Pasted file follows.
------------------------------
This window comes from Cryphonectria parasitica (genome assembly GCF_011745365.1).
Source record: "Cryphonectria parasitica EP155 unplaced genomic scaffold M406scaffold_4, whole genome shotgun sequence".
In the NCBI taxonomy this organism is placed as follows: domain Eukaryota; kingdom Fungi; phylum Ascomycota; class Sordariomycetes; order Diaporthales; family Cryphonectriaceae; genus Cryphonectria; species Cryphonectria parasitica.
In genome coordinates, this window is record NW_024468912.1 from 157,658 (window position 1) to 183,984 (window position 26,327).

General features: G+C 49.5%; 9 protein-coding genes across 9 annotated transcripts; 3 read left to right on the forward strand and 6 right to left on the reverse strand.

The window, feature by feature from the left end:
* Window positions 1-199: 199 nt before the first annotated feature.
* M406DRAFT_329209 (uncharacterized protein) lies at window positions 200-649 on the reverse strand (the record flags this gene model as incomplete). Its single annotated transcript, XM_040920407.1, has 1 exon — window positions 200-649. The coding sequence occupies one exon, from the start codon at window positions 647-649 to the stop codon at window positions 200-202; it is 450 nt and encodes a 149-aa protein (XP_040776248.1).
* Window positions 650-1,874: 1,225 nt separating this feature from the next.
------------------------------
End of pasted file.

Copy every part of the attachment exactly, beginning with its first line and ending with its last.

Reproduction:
This window comes from Cryphonectria parasitica (genome assembly GCF_011745365.1).
Source record: "Cryphonectria parasitica EP155 unplaced genomic scaffold M406scaffold_4, whole genome shotgun sequence".
In the NCBI taxonomy this organism is placed as follows: domain Eukaryota; kingdom Fungi; phylum Ascomycota; class Sordariomycetes; order Diaporthales; family Cryphonectriaceae; genus Cryphonectria; species Cryphonectria parasitica.
In genome coordinates, this window is record NW_024468912.1 from 157,658 (window position 1) to 183,984 (window position 26,327).

General features: G+C 49.5%; 9 protein-coding genes across 9 annotated transcripts; 3 read left to right on the forward strand and 6 right to left on the reverse strand.

The window, feature by feature from the left end:
* Window positions 1-199: 199 nt before the first annotated feature.
* M406DRAFT_329209 (uncharacterized protein) lies at window positions 200-649 on the reverse strand (the record flags this gene model as incomplete). Its single annotated transcript, XM_040920407.1, has 1 exon — window positions 200-649. The coding sequence occupies one exon, from the start codon at window positions 647-649 to the stop codon at window positions 200-202; it is 450 nt and encodes a 149-aa protein (XP_040776248.1).
* Window positions 650-1,874: 1,225 nt separating this feature from the next.